the competency hearings of defendants Ramzi Binalshibh and Mustafa al
Henley then asked prosecutors and defense attorneys to file papers on
whether the military commission can "accept a plea of guilty to a capital
He also asked whether such pleas would preclude the death penalty because
a unanimous military commission jury did not set the capital sentence.
Henley set a Jan. 4 deadline for both sides to file.
Critics said yesterday that the incident highlighted the tribunal's
"Neither the military judge nor the accused are clear about how these
proceedings will move forward," said ACLU executive director Anthony
Romero. "The only solution is to shut the military commissions down and
start from scratch."
But the prospect of more delays or a new system granting more procedural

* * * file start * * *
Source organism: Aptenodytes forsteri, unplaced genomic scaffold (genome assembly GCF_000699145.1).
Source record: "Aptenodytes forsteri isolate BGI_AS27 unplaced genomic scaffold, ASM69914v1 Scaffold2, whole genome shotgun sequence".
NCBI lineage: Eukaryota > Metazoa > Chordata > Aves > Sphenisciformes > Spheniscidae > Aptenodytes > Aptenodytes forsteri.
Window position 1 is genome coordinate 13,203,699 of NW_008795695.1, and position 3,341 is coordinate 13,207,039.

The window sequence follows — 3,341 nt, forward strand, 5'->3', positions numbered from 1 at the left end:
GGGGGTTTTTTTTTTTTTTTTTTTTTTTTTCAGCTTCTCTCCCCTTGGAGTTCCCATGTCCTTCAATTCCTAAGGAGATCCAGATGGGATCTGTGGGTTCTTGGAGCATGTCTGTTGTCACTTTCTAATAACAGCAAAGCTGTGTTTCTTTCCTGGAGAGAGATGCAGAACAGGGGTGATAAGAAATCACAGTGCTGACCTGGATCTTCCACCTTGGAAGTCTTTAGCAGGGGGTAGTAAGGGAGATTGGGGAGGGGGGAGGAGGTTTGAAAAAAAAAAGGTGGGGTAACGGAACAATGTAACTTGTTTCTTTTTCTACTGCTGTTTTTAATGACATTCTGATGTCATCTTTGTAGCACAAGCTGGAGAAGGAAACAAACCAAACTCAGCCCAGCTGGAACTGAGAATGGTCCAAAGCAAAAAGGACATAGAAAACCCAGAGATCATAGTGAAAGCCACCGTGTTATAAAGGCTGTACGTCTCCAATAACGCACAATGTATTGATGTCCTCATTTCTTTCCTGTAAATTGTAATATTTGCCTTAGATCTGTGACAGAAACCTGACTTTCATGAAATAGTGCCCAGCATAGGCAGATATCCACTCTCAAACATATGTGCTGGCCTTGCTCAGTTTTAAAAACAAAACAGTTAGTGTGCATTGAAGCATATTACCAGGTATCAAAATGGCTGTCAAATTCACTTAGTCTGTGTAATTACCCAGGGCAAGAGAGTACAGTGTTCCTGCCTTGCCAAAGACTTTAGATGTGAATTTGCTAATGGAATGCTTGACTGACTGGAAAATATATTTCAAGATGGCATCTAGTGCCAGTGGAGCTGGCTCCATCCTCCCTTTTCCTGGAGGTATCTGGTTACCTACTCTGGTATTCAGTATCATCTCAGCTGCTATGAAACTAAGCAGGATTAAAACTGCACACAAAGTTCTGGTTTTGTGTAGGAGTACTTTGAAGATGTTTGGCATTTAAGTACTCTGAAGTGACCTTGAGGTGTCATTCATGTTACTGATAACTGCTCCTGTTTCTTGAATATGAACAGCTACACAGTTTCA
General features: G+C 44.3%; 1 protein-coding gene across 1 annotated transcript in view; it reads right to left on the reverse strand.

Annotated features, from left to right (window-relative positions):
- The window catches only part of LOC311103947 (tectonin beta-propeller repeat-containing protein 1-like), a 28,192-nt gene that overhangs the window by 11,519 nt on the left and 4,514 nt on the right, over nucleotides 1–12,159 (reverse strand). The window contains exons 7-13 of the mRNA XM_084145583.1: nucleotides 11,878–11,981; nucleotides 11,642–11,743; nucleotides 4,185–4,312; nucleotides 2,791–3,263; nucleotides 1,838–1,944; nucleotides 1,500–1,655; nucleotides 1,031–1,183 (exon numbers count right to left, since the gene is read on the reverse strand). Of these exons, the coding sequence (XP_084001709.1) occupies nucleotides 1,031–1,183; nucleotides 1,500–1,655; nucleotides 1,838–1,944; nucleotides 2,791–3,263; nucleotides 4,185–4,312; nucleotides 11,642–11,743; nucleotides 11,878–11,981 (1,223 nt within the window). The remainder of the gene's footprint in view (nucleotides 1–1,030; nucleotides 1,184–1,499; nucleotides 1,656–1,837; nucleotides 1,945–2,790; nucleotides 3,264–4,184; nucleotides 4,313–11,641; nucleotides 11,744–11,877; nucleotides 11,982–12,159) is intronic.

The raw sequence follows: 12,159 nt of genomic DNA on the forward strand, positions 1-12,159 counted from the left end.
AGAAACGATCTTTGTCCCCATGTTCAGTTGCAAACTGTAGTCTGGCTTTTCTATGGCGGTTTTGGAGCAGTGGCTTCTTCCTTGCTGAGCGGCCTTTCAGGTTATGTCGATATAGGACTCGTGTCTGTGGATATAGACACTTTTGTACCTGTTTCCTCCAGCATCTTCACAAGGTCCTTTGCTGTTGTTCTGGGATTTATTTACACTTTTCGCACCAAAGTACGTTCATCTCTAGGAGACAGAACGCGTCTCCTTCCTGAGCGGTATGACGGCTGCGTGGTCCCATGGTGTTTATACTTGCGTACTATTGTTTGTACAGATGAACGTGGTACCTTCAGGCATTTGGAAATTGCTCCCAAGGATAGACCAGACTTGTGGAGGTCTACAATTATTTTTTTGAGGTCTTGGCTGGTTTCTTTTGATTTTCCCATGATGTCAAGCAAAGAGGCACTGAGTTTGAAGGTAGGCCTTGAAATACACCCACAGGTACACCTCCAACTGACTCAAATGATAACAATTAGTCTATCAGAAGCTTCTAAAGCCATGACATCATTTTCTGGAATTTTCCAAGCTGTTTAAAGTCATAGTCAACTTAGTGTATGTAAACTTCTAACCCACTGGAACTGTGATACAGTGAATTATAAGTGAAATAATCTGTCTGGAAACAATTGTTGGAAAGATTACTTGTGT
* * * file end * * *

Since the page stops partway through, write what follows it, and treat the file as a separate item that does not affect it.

safeguards also frustrated others.
Maureen Santora of Long Island City, whose son was killed in the attacks,
was at the hearing in Guantanamo and told a reporter, "These are just
hateful individuals in every way."
Rep. Peter King (R-Seaford), who represents many constituents affected by
911, said Mohammed and the others should get their wish.
"If they want to willingly plead guilty, they should be allowed to plead
guilty, but they should get the death penalty," said King. "It should be
carried out as quickly as possible."